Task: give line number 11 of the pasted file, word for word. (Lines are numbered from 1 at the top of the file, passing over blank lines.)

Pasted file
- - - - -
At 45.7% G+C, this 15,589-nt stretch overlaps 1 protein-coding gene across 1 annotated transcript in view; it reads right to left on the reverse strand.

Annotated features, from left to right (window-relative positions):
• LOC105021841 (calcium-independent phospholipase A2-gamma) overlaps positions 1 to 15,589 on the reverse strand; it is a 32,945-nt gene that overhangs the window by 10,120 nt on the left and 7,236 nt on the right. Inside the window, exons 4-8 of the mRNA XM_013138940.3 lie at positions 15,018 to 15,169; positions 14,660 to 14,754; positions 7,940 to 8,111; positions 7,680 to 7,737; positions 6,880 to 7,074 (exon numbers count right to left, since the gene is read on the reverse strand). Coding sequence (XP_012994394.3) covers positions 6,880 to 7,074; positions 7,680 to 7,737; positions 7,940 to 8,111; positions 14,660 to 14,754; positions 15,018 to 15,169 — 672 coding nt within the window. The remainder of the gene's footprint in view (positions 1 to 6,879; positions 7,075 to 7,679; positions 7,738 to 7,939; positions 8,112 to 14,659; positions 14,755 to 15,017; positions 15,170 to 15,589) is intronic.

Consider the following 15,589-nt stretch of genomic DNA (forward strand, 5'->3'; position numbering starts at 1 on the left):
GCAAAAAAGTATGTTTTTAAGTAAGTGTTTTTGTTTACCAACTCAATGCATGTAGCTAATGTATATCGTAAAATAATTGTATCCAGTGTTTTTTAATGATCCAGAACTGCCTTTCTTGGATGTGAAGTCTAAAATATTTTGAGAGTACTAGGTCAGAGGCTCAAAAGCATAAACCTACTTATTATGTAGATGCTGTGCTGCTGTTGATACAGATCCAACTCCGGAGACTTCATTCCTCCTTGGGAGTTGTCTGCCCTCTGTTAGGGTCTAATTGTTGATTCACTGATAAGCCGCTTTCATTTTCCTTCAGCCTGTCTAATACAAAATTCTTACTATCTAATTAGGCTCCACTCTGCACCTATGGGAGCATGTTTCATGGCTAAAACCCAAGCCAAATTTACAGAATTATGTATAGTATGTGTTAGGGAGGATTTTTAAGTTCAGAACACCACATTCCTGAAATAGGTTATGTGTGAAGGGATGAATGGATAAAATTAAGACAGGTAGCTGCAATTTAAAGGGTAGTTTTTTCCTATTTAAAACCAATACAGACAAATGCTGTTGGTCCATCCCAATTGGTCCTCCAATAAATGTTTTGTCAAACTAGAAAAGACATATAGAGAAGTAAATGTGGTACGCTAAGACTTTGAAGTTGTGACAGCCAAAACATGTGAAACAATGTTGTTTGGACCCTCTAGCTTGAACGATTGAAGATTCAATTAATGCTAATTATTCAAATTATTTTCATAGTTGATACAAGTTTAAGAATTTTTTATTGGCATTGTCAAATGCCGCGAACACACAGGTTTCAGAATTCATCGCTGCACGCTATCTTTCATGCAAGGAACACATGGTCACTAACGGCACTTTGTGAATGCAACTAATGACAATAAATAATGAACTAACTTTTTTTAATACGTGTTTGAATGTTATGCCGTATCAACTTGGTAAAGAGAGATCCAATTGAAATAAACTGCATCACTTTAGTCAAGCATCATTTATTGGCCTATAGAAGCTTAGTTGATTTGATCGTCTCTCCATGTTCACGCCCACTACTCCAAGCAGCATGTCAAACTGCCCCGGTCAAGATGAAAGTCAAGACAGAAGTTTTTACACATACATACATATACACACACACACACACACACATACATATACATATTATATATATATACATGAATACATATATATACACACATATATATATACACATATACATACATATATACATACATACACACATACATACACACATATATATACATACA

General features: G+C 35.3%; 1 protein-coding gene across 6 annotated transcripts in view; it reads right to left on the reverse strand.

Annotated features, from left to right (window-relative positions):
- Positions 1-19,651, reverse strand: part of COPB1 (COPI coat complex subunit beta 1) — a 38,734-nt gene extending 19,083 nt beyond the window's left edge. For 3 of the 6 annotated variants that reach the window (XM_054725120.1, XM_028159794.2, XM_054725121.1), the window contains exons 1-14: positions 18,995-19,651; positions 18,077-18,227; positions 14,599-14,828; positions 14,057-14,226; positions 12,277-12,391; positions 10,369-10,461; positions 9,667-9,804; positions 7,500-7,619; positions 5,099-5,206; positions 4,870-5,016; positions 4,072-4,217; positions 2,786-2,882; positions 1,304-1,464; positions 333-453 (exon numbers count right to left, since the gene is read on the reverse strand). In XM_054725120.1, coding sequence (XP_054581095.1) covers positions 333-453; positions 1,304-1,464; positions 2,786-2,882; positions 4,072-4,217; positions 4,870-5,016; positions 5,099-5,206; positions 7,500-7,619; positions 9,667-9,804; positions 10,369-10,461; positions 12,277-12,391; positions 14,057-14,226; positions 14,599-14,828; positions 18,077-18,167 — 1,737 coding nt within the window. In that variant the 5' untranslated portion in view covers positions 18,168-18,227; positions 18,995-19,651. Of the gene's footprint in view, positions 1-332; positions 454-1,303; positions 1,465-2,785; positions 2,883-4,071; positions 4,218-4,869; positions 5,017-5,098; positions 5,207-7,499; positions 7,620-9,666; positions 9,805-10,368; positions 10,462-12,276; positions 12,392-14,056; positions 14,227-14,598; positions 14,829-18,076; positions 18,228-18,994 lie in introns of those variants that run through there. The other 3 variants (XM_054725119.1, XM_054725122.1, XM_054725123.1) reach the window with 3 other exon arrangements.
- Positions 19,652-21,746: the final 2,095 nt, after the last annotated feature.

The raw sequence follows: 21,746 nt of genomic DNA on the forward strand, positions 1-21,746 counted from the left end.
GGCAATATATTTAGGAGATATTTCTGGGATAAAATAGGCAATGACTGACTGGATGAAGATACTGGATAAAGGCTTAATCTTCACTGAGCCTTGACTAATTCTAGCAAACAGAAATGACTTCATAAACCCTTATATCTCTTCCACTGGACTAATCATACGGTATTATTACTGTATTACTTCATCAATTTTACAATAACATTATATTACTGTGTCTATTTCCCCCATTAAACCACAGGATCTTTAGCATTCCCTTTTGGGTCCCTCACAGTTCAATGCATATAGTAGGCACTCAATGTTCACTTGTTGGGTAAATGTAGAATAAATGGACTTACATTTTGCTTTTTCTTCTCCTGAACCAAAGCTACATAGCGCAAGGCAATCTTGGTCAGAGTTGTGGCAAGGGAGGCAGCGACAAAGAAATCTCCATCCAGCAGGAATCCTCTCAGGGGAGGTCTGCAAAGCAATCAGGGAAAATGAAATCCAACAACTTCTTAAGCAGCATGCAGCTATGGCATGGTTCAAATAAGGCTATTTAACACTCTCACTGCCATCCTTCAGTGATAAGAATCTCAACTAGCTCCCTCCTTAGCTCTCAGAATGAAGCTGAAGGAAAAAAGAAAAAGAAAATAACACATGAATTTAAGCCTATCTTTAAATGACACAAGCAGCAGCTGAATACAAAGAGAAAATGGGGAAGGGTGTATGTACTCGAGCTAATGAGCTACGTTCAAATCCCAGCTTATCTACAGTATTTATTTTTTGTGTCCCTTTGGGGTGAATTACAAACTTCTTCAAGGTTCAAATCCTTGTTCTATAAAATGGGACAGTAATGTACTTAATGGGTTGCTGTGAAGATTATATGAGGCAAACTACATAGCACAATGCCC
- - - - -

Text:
GGCAATATATTTAGGAGATATTTCTGGGATAAAATAGGCAATGACTGACTGGATGAAGATACTGGATAAAGGCTTAATCTTCACTGAGCCTTGACTAATTCTAGCAAACAGAAATGACTTCATAAACCCTTATATCTCTTCCACTGGACTAATCATACGGTATTATTACTGTATTACTTCATCAATTTTACAATAACATTATATTACTGTGTCTATTTCCCCCATTAAACCACAGGATCTTTAGCATTCCCTTTTGGGTCCCTCACAGTTCAATGCATATAGTAGGCACTCAATGTTCACTTGTTGGGTAAATGTAGAATAAATGGACTTACATTTTGCTTTTTCTTCTCCTGAACCAAAGCTACATAGCGCAAGGCAATCTTGGTCAGAGTTGTGGCAAGGGAGGCAGCGACAAAGAAATCTCCATCCAGCAGGAATCCTCTCAGGGGAGGTCTGCAAAGCAATCAGGGAAAATGAAATCCAACAACTTCTTAAGCAGCATGCAGCTATGGCATGGTTCAAATAAGGCTATTTAACACTCTCACTGCCATCCTTCAGTGATAAGAATCTCAACTAGCTCCCTCCTTAGCTCTCAGAATGAAGCTGAAGGAAAAAAGAAAAAGAAAATAACACATGAATTTAAGCCTATCTTTAAATGACACAAGCAGCAGCTGAATACAAAGAGAAAATGGGGAAGGGTGTATGTACTCGAGCTAATGAGCTACGTTCAAATCCCAGCTTATCTACAGTATTTATTTTTTGTGTCCCTTTGGGGTGAATTACAAACTTCTTCAAGGTTCAAATCCTTGTTCTATAAAATGGGACAGTAATGTACTTAATGGGTTGCTGTGAAGATTATATGAGGCAAACTACATAGCACAATGCCC